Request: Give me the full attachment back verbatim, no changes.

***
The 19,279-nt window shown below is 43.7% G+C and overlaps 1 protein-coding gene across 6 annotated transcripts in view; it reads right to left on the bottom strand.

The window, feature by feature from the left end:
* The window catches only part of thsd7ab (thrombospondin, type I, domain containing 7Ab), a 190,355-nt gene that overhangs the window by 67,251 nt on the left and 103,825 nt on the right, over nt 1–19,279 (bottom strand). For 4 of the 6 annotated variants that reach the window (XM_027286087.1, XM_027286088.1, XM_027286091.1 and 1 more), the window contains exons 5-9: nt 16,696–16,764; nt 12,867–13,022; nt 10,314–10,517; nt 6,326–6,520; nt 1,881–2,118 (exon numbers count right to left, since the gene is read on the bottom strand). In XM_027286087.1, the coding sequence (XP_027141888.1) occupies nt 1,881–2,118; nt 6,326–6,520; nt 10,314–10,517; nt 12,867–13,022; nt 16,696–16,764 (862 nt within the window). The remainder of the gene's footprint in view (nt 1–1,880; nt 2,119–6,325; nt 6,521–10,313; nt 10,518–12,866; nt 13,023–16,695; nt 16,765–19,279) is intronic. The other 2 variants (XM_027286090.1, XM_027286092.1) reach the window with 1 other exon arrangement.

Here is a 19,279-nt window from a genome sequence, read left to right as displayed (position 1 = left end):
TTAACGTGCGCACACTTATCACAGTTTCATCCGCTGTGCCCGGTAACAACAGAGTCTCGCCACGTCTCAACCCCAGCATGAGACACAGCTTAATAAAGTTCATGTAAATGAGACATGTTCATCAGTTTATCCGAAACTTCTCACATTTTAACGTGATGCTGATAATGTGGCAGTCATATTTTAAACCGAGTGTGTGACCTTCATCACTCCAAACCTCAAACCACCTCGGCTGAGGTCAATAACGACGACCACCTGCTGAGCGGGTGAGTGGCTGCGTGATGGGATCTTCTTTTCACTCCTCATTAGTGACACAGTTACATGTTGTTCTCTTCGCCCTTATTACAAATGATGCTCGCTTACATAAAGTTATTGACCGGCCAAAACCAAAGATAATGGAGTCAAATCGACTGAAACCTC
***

The 19,279-nt window shown below is 43.7% G+C and overlaps 1 protein-coding gene across 6 annotated transcripts in view; it reads right to left on the bottom strand.

The window, feature by feature from the left end:
* The window catches only part of thsd7ab (thrombospondin, type I, domain containing 7Ab), a 190,355-nt gene that overhangs the window by 67,251 nt on the left and 103,825 nt on the right, over nt 1–19,279 (bottom strand). For 4 of the 6 annotated variants that reach the window (XM_027286087.1, XM_027286088.1, XM_027286091.1 and 1 more), the window contains exons 5-9: nt 16,696–16,764; nt 12,867–13,022; nt 10,314–10,517; nt 6,326–6,520; nt 1,881–2,118 (exon numbers count right to left, since the gene is read on the bottom strand). In XM_027286087.1, the coding sequence (XP_027141888.1) occupies nt 1,881–2,118; nt 6,326–6,520; nt 10,314–10,517; nt 12,867–13,022; nt 16,696–16,764 (862 nt within the window). The remainder of the gene's footprint in view (nt 1–1,880; nt 2,119–6,325; nt 6,521–10,313; nt 10,518–12,866; nt 13,023–16,695; nt 16,765–19,279) is intronic. The other 2 variants (XM_027286090.1, XM_027286092.1) reach the window with 1 other exon arrangement.

Here is a 19,279-nt window from a genome sequence, read left to right as displayed (position 1 = left end):
TTAACGTGCGCACACTTATCACAGTTTCATCCGCTGTGCCCGGTAACAACAGAGTCTCGCCACGTCTCAACCCCAGCATGAGACACAGCTTAATAAAGTTCATGTAAATGAGACATGTTCATCAGTTTATCCGAAACTTCTCACATTTTAACGTGATGCTGATAATGTGGCAGTCATATTTTAAACCGAGTGTGTGACCTTCATCACTCCAAACCTCAAACCACCTCGGCTGAGGTCAATAACGACGACCACCTGCTGAGCGGGTGAGTGGCTGCGTGATGGGATCTTCTTTTCACTCCTCATTAGTGACACAGTTACATGTTGTTCTCTTCGCCCTTATTACAAATGATGCTCGCTTACATAAAGTTATTGACCGGCCAAAACCAAAGATAATGGAGTCAAATCGACTGAAACCTC